ChannelReply Blog

One Ecommerce Trend You Can’t Ignore: Multi-channel Selling

Published at Oct 05, 2017.

Never in history have selling practices changed so rapidly. Retailers, especially small businesses, can feel like they’re playing whack-a-mole with ecommerce trends. So why should anyone invest time and money into multi-channel selling when they already have so much on their plate?

What Is Multi-channel Selling?

Multi-channel Selling and Other Multitasking

"Why should I care when I have to deal with all of THIS?"

“Multi-channel selling” refers to selling through multiple platforms and/or media. Although it can apply to selling both offline and online, we’re going to focus on how it applies specifically to ecommerce.

An ecommerce “channel” can be any website you sell through. It could be your own site, Amazon, eBay, Walmart, Craigslist, Facebook, etc. So the most direct definition is, “Selling on more than one website.”

What Makes It So Great?

Businessman Messily Eating a Jelly Donut

“Is it better than this donut?”

“…Probably not.”

Many businesses ask questions like “Should I sell on eBay or on Amazon?” when first getting started. But a better question to ask is, “How do I succeed at selling on both at the same time?”

Selling on multiple channels is the fastest way to grow your ecommerce business. The biggest reasons for it are:

  1. Reach: If you only sell on one website, you can only sell to the people who buy there. Each new channel you add has the potential to expose your products to new customers—sometimes millions of them.
  2. Competitive edge: If you sell through channels your competitors don’t use, you’ll have first-mover advantage.
  3. Sales: A study of Amazon sellers showed that higher-earning businesses were more likely to be selling on almost any given channel in addition to Amazon. To oversimplify, the more channels a business sells on, the higher the revenues. ROI is practically a given.

Each channel also has its own unique advantages. For example, Amazon has the largest audience of any Western ecommerce site, and selling on your own website means you don’t have to pay any marketplace fees. Learning these advantages will help you maximize your profits.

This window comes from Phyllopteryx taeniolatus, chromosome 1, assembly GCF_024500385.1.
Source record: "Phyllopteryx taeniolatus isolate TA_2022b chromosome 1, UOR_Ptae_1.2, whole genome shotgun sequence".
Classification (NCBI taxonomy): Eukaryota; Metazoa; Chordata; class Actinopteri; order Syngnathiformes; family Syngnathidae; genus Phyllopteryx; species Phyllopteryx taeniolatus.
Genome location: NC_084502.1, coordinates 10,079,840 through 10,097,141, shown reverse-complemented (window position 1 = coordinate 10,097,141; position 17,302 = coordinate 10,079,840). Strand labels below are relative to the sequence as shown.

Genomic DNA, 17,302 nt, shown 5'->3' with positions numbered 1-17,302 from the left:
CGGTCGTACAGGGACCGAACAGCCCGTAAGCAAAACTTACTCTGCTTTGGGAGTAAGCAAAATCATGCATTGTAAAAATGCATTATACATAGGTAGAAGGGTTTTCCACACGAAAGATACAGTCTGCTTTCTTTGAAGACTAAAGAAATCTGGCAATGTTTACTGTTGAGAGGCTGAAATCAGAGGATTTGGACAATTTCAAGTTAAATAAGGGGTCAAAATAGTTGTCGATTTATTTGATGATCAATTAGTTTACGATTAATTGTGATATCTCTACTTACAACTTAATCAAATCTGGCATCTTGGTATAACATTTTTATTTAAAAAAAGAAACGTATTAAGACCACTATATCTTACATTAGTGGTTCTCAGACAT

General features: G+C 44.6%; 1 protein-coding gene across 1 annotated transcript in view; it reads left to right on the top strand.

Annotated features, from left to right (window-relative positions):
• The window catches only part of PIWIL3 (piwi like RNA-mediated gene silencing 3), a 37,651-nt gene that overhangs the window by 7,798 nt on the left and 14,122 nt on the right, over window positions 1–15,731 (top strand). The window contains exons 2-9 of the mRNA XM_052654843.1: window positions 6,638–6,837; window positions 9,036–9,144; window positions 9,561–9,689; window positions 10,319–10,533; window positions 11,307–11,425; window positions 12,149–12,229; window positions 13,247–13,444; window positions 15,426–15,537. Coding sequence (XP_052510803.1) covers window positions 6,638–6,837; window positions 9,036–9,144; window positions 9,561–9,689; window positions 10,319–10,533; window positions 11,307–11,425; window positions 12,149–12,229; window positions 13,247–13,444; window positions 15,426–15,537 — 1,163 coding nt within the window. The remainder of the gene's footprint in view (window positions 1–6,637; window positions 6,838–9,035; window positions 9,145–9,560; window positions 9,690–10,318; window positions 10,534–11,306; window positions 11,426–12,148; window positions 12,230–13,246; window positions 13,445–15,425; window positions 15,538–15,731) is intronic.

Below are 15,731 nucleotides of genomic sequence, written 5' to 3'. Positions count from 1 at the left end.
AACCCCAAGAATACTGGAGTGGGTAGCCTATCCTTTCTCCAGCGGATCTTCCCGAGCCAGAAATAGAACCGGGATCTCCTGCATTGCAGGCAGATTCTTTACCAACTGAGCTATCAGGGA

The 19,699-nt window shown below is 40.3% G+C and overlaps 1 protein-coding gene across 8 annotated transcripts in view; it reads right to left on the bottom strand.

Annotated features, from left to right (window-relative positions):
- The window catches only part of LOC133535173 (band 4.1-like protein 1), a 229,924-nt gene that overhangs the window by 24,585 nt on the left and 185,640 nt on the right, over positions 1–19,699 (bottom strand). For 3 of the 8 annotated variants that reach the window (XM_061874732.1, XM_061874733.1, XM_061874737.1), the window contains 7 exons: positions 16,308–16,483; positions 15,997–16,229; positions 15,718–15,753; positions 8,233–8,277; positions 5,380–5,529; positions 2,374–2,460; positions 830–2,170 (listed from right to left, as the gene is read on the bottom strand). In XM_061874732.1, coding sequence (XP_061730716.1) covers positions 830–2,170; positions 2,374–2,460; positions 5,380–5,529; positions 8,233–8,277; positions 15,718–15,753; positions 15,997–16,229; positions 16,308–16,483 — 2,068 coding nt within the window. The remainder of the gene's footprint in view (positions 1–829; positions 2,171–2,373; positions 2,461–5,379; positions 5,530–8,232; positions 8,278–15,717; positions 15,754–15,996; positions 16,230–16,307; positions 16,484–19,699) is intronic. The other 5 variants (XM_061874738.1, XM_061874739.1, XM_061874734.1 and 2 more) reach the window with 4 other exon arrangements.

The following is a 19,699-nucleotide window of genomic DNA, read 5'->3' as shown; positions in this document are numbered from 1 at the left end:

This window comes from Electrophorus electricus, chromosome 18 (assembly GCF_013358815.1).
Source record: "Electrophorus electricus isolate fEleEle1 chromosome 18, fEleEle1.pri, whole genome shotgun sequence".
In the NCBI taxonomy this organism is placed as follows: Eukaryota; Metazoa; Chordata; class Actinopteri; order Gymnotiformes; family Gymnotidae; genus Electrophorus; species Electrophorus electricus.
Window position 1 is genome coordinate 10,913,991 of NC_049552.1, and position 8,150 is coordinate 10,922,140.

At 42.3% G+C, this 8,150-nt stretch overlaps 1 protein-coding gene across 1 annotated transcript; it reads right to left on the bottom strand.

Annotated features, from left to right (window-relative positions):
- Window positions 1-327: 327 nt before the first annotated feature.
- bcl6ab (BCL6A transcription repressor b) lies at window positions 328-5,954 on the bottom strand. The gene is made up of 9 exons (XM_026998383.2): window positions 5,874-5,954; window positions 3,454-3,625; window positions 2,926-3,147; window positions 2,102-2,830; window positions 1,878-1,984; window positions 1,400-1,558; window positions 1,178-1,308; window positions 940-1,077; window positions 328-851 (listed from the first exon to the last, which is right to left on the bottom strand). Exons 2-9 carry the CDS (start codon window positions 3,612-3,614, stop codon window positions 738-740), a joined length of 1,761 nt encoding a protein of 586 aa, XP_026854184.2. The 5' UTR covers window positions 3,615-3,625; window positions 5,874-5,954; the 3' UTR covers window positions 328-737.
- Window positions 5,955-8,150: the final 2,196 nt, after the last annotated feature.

What Difficulties Should I Expect?

Coffee Spilled on Work Documents

Coffee spills are absolutely inevitable.

Multi-channel selling isn’t all champagne and caviar. Here are the most common bumps in the road:

Divided Customer Service

Marketplaces like eBay generally have their own customer service systems. When selling multi-channel, you have to log in to each of these and manage them separately. This becomes a big problem as your customer base grows. You have to:

  • Switch between windows frequently.
  • Deal with subpar support tools.
  • Face frustrating problems like eBay’s limitation of one user login per account—a major issue when you need to field a whole customer service team.

Luckily, multi-channel customer service integration is possible for eBay and Amazon sellers, and it’s also easy to connect your own online store to the same platform. This massive workload reduction makes multi-channel selling far more profitable.

Mounting Obligations

Each channel you use will have its own binding terms and conditions. This goes even if you build your own website, as you at least have to deal with a webhost—though their conditions are rarely any stricter than “Don’t break the law.”

However, some terms can get pretty serious. For example, you might be tempted to promote your website to your Amazon buyers, but that’s a major no-no. You’ll have to pay close attention to a wide variety of rules that will grow with each new channel you add.

Logistics Issues

Inventory management, shipping, and all the other details of running an ecommerce operation become much more complex when you’re dealing with several channels rather than one. These issues can easily cause dreaded problems like out-of-stock cancellations.

A variety of multi-channel software solutions can resolve these problems by letting you control crucial functions like inventory management for all of your channels from a single interface. Just about every facet of eBay and Amazon can be integrated, and there are plenty of solutions for other channels like Etsy, Rakuten, Walmart and Jet as well.

Which Channels Should I Sell On?


See our article on the best places to sell online for our top recommended channels (based on which are the most profitable for sellers) and what you need to know about selling on each one.

Multi-channel selling is challenging, but ecommerce businesses can’t ignore it. The sooner you take advantage of it, the sooner you’ll start making more money—so what are you waiting for?

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